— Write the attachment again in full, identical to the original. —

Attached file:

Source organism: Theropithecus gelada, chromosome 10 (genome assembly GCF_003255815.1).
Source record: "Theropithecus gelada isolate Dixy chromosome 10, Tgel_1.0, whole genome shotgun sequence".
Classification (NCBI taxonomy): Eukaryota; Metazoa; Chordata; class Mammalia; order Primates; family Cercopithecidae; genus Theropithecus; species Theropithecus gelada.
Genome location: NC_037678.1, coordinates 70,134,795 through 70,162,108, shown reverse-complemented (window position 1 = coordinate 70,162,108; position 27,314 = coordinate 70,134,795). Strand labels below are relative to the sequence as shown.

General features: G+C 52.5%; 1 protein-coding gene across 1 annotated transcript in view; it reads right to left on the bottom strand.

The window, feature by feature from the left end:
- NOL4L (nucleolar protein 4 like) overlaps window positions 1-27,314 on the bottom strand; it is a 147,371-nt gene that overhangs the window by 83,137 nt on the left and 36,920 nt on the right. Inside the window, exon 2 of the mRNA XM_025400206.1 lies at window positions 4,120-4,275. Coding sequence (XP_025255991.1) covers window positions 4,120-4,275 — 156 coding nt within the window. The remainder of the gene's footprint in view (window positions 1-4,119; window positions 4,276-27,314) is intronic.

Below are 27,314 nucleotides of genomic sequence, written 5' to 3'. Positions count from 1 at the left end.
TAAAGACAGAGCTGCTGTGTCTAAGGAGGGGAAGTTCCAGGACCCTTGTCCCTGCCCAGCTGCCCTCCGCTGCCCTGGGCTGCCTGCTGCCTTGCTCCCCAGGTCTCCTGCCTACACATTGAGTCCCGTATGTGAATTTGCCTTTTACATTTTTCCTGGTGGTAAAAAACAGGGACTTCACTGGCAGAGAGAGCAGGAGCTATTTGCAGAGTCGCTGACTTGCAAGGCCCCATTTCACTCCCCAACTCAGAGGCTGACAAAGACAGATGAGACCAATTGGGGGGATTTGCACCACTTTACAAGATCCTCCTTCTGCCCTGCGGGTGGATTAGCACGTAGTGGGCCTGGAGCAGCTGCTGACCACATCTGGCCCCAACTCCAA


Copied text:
Source organism: Theropithecus gelada, chromosome 10 (genome assembly GCF_003255815.1).
Source record: "Theropithecus gelada isolate Dixy chromosome 10, Tgel_1.0, whole genome shotgun sequence".
Classification (NCBI taxonomy): Eukaryota; Metazoa; Chordata; class Mammalia; order Primates; family Cercopithecidae; genus Theropithecus; species Theropithecus gelada.
Genome location: NC_037678.1, coordinates 70,134,795 through 70,162,108, shown reverse-complemented (window position 1 = coordinate 70,162,108; position 27,314 = coordinate 70,134,795). Strand labels below are relative to the sequence as shown.

General features: G+C 52.5%; 1 protein-coding gene across 1 annotated transcript in view; it reads right to left on the bottom strand.

The window, feature by feature from the left end:
- NOL4L (nucleolar protein 4 like) overlaps window positions 1-27,314 on the bottom strand; it is a 147,371-nt gene that overhangs the window by 83,137 nt on the left and 36,920 nt on the right. Inside the window, exon 2 of the mRNA XM_025400206.1 lies at window positions 4,120-4,275. Coding sequence (XP_025255991.1) covers window positions 4,120-4,275 — 156 coding nt within the window. The remainder of the gene's footprint in view (window positions 1-4,119; window positions 4,276-27,314) is intronic.

Below are 27,314 nucleotides of genomic sequence, written 5' to 3'. Positions count from 1 at the left end.
TAAAGACAGAGCTGCTGTGTCTAAGGAGGGGAAGTTCCAGGACCCTTGTCCCTGCCCAGCTGCCCTCCGCTGCCCTGGGCTGCCTGCTGCCTTGCTCCCCAGGTCTCCTGCCTACACATTGAGTCCCGTATGTGAATTTGCCTTTTACATTTTTCCTGGTGGTAAAAAACAGGGACTTCACTGGCAGAGAGAGCAGGAGCTATTTGCAGAGTCGCTGACTTGCAAGGCCCCATTTCACTCCCCAACTCAGAGGCTGACAAAGACAGATGAGACCAATTGGGGGGATTTGCACCACTTTACAAGATCCTCCTTCTGCCCTGCGGGTGGATTAGCACGTAGTGGGCCTGGAGCAGCTGCTGACCACATCTGGCCCCAACTCCAA